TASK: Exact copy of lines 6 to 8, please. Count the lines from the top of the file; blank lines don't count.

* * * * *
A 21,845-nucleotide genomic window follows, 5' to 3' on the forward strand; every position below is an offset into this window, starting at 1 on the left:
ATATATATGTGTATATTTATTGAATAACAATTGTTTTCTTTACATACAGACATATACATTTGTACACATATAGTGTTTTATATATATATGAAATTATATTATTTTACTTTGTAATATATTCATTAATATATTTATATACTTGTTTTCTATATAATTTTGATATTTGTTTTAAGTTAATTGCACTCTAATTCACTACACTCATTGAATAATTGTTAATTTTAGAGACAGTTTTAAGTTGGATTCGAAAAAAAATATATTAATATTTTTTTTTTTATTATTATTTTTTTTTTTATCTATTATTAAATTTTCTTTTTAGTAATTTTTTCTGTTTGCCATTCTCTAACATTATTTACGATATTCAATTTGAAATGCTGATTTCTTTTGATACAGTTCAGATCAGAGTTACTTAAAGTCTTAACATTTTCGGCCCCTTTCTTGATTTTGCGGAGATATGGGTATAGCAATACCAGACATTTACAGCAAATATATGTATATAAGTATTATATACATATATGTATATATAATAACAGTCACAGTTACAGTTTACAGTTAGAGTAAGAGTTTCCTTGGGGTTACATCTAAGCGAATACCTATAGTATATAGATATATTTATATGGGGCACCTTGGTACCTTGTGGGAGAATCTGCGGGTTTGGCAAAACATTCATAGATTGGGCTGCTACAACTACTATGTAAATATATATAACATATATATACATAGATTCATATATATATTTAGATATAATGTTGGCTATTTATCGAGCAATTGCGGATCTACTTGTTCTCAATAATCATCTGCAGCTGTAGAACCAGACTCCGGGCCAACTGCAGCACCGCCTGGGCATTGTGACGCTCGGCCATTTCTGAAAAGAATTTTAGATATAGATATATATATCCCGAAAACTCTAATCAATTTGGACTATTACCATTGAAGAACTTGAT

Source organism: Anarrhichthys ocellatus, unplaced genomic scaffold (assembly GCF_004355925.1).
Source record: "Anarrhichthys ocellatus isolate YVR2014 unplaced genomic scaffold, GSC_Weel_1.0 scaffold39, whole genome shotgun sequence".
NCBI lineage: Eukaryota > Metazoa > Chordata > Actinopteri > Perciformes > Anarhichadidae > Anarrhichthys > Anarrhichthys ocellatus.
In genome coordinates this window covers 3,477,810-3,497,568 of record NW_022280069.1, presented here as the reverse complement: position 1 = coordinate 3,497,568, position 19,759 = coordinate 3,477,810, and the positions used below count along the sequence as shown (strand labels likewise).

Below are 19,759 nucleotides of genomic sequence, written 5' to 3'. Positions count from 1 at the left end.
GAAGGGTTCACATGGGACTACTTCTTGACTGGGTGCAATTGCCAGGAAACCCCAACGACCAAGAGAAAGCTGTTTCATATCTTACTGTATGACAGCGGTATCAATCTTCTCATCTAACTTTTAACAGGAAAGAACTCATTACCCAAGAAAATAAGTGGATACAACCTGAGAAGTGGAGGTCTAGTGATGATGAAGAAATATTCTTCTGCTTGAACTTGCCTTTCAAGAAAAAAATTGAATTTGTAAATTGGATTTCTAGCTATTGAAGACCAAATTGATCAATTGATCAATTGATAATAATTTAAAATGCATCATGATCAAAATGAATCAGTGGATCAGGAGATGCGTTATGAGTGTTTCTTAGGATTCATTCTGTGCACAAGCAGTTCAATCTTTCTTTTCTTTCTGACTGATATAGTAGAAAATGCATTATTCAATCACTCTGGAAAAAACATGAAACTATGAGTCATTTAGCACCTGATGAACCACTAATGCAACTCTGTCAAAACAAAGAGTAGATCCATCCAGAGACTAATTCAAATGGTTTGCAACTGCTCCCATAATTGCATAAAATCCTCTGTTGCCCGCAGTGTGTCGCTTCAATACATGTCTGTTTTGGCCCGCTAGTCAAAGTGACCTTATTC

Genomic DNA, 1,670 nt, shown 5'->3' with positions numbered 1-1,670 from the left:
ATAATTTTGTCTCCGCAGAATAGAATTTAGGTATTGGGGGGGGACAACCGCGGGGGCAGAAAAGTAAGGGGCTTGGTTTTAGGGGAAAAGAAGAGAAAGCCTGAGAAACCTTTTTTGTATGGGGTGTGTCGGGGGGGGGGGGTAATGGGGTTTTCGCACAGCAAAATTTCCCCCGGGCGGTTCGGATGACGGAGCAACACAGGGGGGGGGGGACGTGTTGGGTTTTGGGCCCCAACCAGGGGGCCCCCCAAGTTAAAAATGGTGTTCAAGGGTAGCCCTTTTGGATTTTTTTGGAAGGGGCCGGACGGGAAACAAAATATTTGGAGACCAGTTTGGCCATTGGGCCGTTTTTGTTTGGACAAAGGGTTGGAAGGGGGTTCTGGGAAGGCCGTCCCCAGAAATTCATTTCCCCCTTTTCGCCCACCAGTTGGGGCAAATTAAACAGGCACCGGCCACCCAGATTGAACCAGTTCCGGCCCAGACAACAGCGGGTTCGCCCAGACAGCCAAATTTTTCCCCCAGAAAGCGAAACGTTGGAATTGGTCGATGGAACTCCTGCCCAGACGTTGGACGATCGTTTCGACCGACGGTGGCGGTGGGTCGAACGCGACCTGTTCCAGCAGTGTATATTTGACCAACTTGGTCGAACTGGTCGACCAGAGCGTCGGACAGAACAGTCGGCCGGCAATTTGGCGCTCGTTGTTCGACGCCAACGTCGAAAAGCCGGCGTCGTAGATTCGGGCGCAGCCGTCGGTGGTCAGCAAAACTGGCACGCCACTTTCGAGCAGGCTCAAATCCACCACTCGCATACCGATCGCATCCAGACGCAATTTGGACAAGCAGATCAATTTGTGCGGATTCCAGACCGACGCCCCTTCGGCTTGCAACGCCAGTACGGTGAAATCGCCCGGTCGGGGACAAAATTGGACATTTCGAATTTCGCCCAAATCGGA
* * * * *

In genome coordinates this window covers 3,477,810-3,497,568 of record NW_022280069.1, presented here as the reverse complement: position 1 = coordinate 3,497,568, position 19,759 = coordinate 3,477,810, and the positions used below count along the sequence as shown (strand labels likewise).

Below are 19,759 nucleotides of genomic sequence, written 5' to 3'. Positions count from 1 at the left end.
GAAGGGTTCACATGGGACTACTTCTTGACTGGGTGCAATTGCCAGGAAACCCCAACGACCAAGAGAAAGCTGTTTCATATCTTACTGTATGACAGCGGTATCAATCTTCTCATCTAACTTTTAACAGGAAAGAACTCATTACCCAAGAAAATAAGTGGATACAACCTGAGAAGTGGAGGTCTAGTGATGATGAAGAAATATTCTTCTGCTTGAACTTGCCTTTCAAGAAAAAAATTGAATTTGTAAATTGGATTTCTAGCTATTGAAGACCAAATTGATCAATTGATCAATTGATAATAATTTAAAATGCATCATGATCAAAATGAATCAGTGGATCAGGAGATGCGTTATGAGTGTTTCTTAGGATTCATTCTGTGCACAAGCAGTTCAATCTTTCTTTTCTTTCTGACTGATATAGTAGAAAATGCATTATTCAATCACTCTGGAAAAAACATGAAACTATGAGTCATTTAGCACCTGATGAACCACTAATGCAACTCTGTCAAAACAAAGAGTAGATCCATCCAGAGACTAATTCAAATGGTTTGCAACTGCTCCCATAATTGCATAAAATCCTCTGTTGCCCGCAGTGTGTCGCTTCAATACATGTCTGTTTTGGCCCGCTAGTCAAAGTGACCTTATTC